A More Peaceful Holladay Park

Community celebrates reduction of crime

Beverly Corbell | 9/10/2019, 4:38 p.m.
The Holladay Park Safety Plan relied heavily on community involvement
Community volunteer Lisa Klein visits with Ray Turner Jr. of Portland 5 Center for the Arts as she hands out free hot dogs, chips and water at Holladay Park during a special event to celebrate a successful effort to reduce crime in the park. Photo by Beverly Corbell

A small group of neighbors joined officers from the Portland Police Bureau and volunteers from several nonprofit agencies last week for hotdogs, snacks and snow cones at Holladay Park to celebrate a successful collaborative effort to reduce crime and questionable activity in the park which is bordered by Lloyd Center and a MAX Light Rail station.

Although Portland police came up with the idea, the Holladay Park Safety Plan relied heavily on community involvement, and more than a dozen nonprofits stepped up to help. They included Because People Matter, Vancouver Avenue First Baptist Church, SOLVE, Portland Parks & Recreation, Office of Youth Violence Prevention, Multnomah County District Attorney’s Office, Portland OIC, Portland Public Schools, Transit Police Division, Bonneville Power Administration, Federal Protective Services, Portland Police Bureau, Providence Health Care, Connect, Church of Scientology, Portland’5 Centers for the Arts, Lloyd EcoDistrict, and Oregon Youth Authority.

Over the past few months, many groups have added events and activities in the park to strengthen its community use, and increased police patrols have helped protect the space as a public resource.

The results show a dramatic 50 percent decrease in 911 calls over the summer months compared with last year, along with a 44 percent decrease in thefts, 30 percent decrease in disturbance calls, 22 percent decrease in unwanted persons, and a 34 percent decrease in assaults.

The point of the safety campaign is to keep wholesome activities going in the park, said Capt. Anthony Passadore of Portland police. He said the model has been successful and he’s working with security personnel in nearby Lloyd Center Mall to bring the effort indoors as well.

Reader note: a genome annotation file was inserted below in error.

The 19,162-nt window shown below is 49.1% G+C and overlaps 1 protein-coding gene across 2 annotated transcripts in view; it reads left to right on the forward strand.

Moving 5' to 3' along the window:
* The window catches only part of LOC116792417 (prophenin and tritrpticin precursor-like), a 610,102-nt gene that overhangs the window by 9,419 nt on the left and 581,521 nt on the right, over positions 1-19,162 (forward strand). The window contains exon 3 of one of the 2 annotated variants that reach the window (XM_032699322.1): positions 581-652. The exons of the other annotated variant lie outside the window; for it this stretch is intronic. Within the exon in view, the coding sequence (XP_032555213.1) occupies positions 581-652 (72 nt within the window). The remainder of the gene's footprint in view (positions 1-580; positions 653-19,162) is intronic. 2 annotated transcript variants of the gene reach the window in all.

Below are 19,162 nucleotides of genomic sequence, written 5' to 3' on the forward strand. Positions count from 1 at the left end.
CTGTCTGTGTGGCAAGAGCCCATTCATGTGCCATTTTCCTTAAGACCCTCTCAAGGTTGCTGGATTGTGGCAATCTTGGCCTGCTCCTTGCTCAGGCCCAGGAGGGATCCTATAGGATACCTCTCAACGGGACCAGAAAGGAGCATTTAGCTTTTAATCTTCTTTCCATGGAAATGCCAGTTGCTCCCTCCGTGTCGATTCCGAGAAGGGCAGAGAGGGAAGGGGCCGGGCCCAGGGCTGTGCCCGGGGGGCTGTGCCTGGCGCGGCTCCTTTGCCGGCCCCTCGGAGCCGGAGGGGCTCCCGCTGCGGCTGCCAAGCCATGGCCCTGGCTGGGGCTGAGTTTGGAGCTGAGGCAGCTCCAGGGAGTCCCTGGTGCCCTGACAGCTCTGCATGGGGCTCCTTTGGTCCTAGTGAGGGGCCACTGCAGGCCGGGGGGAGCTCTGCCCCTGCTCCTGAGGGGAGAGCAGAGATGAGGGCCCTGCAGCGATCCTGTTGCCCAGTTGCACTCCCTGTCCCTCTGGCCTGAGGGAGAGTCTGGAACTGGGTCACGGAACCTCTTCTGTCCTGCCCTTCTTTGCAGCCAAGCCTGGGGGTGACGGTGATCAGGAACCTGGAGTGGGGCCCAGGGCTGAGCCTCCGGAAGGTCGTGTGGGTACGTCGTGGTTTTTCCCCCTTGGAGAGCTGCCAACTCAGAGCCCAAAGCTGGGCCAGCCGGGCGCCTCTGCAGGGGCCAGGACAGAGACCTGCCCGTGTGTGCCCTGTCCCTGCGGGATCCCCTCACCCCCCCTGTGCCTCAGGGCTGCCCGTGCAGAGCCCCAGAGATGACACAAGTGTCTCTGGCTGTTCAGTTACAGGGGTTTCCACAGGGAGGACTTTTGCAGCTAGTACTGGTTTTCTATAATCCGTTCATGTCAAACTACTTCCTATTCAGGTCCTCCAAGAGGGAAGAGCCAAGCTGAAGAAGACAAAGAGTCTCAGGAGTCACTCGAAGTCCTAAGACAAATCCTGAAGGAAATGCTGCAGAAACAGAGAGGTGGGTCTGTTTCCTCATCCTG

“It’s community involvement to occupy spaces with positive activities,” he said.

As he munched on chips and talked with volunteer Lisa Klein, who was handing out chips and other snacks, Ray Turner Jr. of Portland 5 Center for the Arts agreed that utilizing city parks is important.

“If we don’t, someone else will,” he said.

Serving snow cones for the celebration was Steve Dilworth of Because People Matter, leading a group of young people who have taken a snow cone machine and performed music at parks in Portland and Gresham that have been impacted by violence or higher crime rates.

Portland police and the mayor asked us to show up with our snow cones and music,” he said. “Our people bring joy to the park and that lessens negative behavior.”

Some groups, like Connect, simply walk the parks on a regular basis and others, like SOLVE, work to keep the parks clean. Park rangers have also ridden along with police officers on patrol.

Despite improvements, the news isn’t all good. Although reports of assaults and disturbances have fallen since May, calls about stolen vehicles and collisions have increased.

Passadore said police are keeping a close eye on crime statistics as a team of one sergeant and four officers shift their focus not only to Holladay but to other hotspot parks in northeast Portland.

“Our goals is to measure our success, learn from it and create a long-term strategy,” he said.